Behind Democrats’ win, a senator and one million phone calls
woke up miserable the day after Donald J. Trump’s election in 2016. The
21-year-old daughter of Democratic activists from Manhattan, Shapiro had
canvassed for Hillary Clinton in New Hampshire and worked on phone banks at
Wesleyan, where she was a first-semester senior studying history and
contemplating a career in teaching. “I felt like I hadn’t done enough, not
nearly enough,” said Shapiro, whose childhood memories include her father’s
arrest while protesting the Supreme Court’s Bush-Gore decision in 2000. “I
never want to wake up after another election believing I hadn’t done everything
I could for a candidate I believed in.”
She woke up
happy after Election Day 2018.
Now 23, Shapiro
— who put off a career in education for political organizing after graduating
in 2017 — was the Hartford regional coordinator for Fight Back
field organization U.S. Sen. Chris Murphy began assembling in early 2017 for
the Democrats’ statewide coordinated campaign.
the final four days of the campaign, a staff of 20 paid organizers oversaw
14,000 volunteers who Murphy says knocked on roughly 250,000 doors and made one
million phone calls.
It was an
element of a Democratic ground game that helped produce the best mid-term
election turnout in Connecticut since 1990, contributing to an unexpectedly
strong 44,500-vote plurality for Gov.-elect Ned Lamont and the first Democratic
gains in the General Assembly since Barack Obama’s landslide win here a decade
Over pizza at
local party headquarters in West Hartford last week, Shapiro was one of the
young organizers who thanked the volunteers, a mix of first-timers and
veterans, millennials and boomers, and everything in between. Joseph Hutton,
the director of the coordinated campaign, peeked around a corner, standing next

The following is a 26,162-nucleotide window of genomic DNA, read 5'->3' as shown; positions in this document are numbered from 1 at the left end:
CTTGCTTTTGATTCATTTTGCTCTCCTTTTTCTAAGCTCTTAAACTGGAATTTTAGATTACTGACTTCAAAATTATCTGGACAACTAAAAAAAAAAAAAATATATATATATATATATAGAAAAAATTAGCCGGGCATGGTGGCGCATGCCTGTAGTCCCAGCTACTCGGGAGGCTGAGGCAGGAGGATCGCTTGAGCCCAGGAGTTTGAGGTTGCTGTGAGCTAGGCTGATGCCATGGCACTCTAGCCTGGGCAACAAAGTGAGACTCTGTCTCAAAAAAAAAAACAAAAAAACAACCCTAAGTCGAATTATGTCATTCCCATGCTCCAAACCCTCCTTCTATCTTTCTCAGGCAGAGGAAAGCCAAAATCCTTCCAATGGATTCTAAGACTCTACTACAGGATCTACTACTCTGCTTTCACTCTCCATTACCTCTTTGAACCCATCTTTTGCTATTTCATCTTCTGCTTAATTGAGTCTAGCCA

to Nick Marroletti, the organizing director. Hutton is 29, Marroletti, 25.
Somewhere in the crowded room was Jenna Lowenstein, the 31-year-old who managed
“We’re going to
keep it going, and we want you to stay involved, because 2016 was a wake-up
call to Democrats, and I think Sen. Murphy heard that wake-up call,” state Sen.
Beth Bye told them, her tone more maternal than fiery. “Young people, people of
color and women did not feel represented by our party. And Sen. Murphy said,
‘Enough.’ He reached out to candidates, he reached out to you all. Look at this
room. This is the Connecticut Democratic Party.”
Murphy was last
to arrive. He sat near Gary Turco, a Democrat from neighboring Newington who
defeated a two-term Republican state representative by 66 votes. Turco credited
Fight Back Connecticut and volunteers who came from West Hartford, where they
had run out of doors to knock and phones to call.
involved here in Connecticut politics for a long time. And I’ve ran campaigns
and helped Democrats to win. There has never been a coordinated operation like
Sen. Murphy and all you put together that I’ve ever seen,” Turco said. “You
made it happen.”
and said he would be happy to reciprocate by campaigning for Murphy in Iowa or
New Hampshire in 2020. Murphy politely ignored the offer. Re-elected to a
second term last week with 59.5 percent of the vote, Murphy seemed content to
watch Shapiro and others run the show. Murphy was 22 when he managed his first
campaign, Charlotte Koskoff’s challenge of U.S. Rep. Nancy Johnson in 1996.
Koskoff lost by just 1,587 votes.
Ten years later, it would be Murphy who
finally took the western Connecticut seat for Democrats. He ran as an opponent
of the war in Iraq, giving him common cause with Lamont, who defeated Sen.
Joseph I. Lieberman in a primary. Lieberman won as an independent in the fall,
but retired in 2012 rather than run without a party’s backing. Murphy succeeded
Lieberman in the Senate. With Gov. Dannel P. Malloy exiting after two terms, it
was Murphy who took control of the statewide coordinated campaign, personally
interviewing and signing off on its top hires.
will be Connecticut’s governor in January. Richard Blumenthal, 72, is its
senior senator. But at 45, Murphy is the leader of a generation reshaping the
Democratic Party in Connecticut.
At a key juncture,
he urged other Democratic contenders to coalesce around Lamont. And he
encouraged Jahana Hayes, the 2016 national teacher of the year, to run for his
old seat in the 5th District, giving Connecticut Democrats their first black
nominee for Congress. Hayes will join the 116th Congress as one of the first
two black women from New England to serve in the U.S. House.